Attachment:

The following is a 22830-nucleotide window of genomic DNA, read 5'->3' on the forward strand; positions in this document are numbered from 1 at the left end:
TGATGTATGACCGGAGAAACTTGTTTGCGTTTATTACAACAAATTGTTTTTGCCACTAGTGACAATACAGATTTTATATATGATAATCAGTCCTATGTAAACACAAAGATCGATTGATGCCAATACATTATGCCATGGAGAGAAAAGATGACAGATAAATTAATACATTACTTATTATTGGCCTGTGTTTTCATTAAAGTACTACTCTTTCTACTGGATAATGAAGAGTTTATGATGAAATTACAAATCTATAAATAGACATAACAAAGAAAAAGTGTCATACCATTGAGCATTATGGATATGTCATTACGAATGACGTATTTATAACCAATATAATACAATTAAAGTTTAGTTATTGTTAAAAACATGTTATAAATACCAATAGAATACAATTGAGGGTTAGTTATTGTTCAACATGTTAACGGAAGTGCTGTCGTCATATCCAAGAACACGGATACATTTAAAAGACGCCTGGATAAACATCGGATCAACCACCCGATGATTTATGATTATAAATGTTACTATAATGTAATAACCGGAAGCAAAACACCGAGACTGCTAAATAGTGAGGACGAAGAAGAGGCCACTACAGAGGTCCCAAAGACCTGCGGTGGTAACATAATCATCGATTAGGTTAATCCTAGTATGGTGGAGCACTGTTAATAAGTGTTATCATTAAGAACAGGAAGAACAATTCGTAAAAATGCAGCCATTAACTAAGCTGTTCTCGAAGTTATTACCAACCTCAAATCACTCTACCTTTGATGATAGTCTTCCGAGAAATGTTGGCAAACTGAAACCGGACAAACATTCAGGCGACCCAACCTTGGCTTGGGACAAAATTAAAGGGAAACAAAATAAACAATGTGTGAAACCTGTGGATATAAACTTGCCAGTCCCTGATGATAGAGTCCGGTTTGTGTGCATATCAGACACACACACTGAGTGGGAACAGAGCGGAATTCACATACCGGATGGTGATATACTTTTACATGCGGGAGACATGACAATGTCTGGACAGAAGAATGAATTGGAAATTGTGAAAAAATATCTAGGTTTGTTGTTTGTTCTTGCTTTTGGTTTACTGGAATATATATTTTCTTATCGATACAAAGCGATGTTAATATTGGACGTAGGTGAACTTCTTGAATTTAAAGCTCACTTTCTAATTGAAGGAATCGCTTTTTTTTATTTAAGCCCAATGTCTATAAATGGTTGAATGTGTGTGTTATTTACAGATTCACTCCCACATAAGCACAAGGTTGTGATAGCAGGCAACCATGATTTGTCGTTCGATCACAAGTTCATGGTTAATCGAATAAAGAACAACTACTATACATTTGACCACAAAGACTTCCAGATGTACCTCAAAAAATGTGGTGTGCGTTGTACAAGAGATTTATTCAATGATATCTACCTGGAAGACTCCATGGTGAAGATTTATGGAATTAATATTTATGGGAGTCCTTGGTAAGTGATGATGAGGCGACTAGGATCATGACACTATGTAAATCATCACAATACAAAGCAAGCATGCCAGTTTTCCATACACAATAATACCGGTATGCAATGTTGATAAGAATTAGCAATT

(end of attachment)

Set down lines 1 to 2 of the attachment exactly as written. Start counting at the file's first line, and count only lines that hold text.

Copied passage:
The following is a 22830-nucleotide window of genomic DNA, read 5'->3' on the forward strand; positions in this document are numbered from 1 at the left end:
TGATGTATGACCGGAGAAACTTGTTTGCGTTTATTACAACAAATTGTTTTTGCCACTAGTGACAATACAGATTTTATATATGATAATCAGTCCTATGTAAACACAAAGATCGATTGATGCCAATACATTATGCCATGGAGAGAAAAGATGACAGATAAATTAATACATTACTTATTATTGGCCTGTGTTTTCATTAAAGTACTACTCTTTCTACTGGATAATGAAGAGTTTATGATGAAATTACAAATCTATAAATAGACATAACAAAGAAAAAGTGTCATACCATTGAGCATTATGGATATGTCATTACGAATGACGTATTTATAACCAATATAATACAATTAAAGTTTAGTTATTGTTAAAAACATGTTATAAATACCAATAGAATACAATTGAGGGTTAGTTATTGTTCAACATGTTAACGGAAGTGCTGTCGTCATATCCAAGAACACGGATACATTTAAAAGACGCCTGGATAAACATCGGATCAACCACCCGATGATTTATGATTATAAATGTTACTATAATGTAATAACCGGAAGCAAAACACCGAGACTGCTAAATAGTGAGGACGAAGAAGAGGCCACTACAGAGGTCCCAAAGACCTGCGGTGGTAACATAATCATCGATTAGGTTAATCCTAGTATGGTGGAGCACTGTTAATAAGTGTTATCATTAAGAACAGGAAGAACAATTCGTAAAAATGCAGCCATTAACTAAGCTGTTCTCGAAGTTATTACCAACCTCAAATCACTCTACCTTTGATGATAGTCTTCCGAGAAATGTTGGCAAACTGAAACCGGACAAACATTCAGGCGACCCAACCTTGGCTTGGGACAAAATTAAAGGGAAACAAAATAAACAATGTGTGAAACCTGTGGATATAAACTTGCCAGTCCCTGATGATAGAGTCCGGTTTGTGTGCATATCAGACACACACACTGAGTGGGAACAGAGCGGAATTCACATACCGGATGGTGATATACTTTTACATGCGGGAGACATGACAATGTCTGGACAGAAGAATGAATTGGAAATTGTGAAAAAATATCTAGGTTTGTTGTTTGTTCTTGCTTTTGGTTTACTGGAATATATATTTTCTTATCGATACAAAGCGATGTTAATATTGGACGTAGGTGAACTTCTTGAATTTAAAGCTCACTTTCTAATTGAAGGAATCGCTTTTTTTTATTTAAGCCCAATGTCTATAAATGGTTGAATGTGTGTGTTATTTACAGATTCACTCCCACATAAGCACAAGGTTGTGATAGCAGGCAACCATGATTTGTCGTTCGATCACAAGTTCATGGTTAATCGAATAAAGAACAACTACTATACATTTGACCACAAAGACTTCCAGATGTACCTCAAAAAATGTGGTGTGCGTTGTACAAGAGATTTATTCAATGATATCTACCTGGAAGACTCCATGGTGAAGATTTATGGAATTAATATTTATGGGAGTCCTTGGTAAGTGATGATGAGGCGACTAGGATCATGACACTATGTAAATCATCACAATACAAAGCAAGCATGCCAGTTTTCCATACACAATAATACCGGTATGCAATGTTGATAAGAATTAGCAATT